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In secular ethics discussions, medical futility encompasses several issues only loosely related to one another.Futility of treatment is often confused with "futility" of life.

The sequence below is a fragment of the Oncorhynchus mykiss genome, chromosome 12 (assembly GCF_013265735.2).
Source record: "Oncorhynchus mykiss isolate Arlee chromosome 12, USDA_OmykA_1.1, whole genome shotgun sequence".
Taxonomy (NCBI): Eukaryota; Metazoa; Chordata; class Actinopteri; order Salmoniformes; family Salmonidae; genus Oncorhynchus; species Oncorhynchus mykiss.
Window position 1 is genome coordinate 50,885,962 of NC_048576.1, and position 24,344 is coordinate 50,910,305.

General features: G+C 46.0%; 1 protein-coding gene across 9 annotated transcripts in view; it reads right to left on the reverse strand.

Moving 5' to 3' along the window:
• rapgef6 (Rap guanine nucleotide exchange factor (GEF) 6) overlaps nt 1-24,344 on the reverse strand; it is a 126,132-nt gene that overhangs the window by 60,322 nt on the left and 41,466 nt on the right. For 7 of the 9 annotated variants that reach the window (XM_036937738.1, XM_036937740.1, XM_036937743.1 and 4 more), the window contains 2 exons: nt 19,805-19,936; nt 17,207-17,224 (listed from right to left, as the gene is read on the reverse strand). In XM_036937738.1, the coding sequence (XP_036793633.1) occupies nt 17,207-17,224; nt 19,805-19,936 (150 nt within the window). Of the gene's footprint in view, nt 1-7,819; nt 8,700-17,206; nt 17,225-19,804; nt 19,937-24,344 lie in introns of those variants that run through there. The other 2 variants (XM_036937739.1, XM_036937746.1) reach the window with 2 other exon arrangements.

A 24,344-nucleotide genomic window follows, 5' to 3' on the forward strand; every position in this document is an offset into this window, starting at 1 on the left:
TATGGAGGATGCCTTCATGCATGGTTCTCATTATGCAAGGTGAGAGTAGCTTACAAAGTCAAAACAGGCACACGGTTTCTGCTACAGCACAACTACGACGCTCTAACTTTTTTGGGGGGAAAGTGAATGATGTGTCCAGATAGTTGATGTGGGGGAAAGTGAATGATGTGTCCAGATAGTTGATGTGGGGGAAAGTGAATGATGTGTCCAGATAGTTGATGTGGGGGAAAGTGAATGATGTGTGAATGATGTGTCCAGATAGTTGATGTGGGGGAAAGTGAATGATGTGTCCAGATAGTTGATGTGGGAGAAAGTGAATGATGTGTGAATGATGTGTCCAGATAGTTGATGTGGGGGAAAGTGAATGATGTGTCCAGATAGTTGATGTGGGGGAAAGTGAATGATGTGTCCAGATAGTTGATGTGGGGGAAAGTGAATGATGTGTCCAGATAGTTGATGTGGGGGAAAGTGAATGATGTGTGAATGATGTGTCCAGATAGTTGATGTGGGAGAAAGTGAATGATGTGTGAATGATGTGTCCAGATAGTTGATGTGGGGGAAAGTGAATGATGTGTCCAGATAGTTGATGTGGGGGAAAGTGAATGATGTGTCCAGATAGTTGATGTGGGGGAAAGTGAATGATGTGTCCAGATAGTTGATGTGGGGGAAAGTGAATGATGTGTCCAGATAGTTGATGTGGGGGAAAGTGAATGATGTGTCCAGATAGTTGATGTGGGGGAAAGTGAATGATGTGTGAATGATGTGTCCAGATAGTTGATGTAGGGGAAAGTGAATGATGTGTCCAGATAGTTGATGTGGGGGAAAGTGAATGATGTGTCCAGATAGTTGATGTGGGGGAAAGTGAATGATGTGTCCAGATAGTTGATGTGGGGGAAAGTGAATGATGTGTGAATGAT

Rabbi Shlomo Zalman Auerbach writes that while we cannot force the patient to accept the treatment, the patient should be encouraged to accept the therapy because of the intrinsic value of life lived even in extreme pain.Halacha insists that patients with these illnesses deserve the same full range of treatment that is made available to any other patient. She is brain damaged and remains in what appears to be a persistent vegetative state.They are not "terminal" (until the very end stages of their illnesses) and must be aggressively treated without regard to the apparent "futility" of their lives. All of her bodily functions are essentially normal, but she lacks the ability to "meaningfully" interact with the outside world (although her parents claim that she does minimally respond to their presence and to outside stimuli).A treatment that will not reverse the condition to which it is being applied, even if successful, is an example of true medical futility.Performing CPR on a terminally ill patient whose heart has stopped -- not because of a cardiac abnormality, but because the patient has reached the point at which his body can no longer support life -- is truly futile and may be withheld.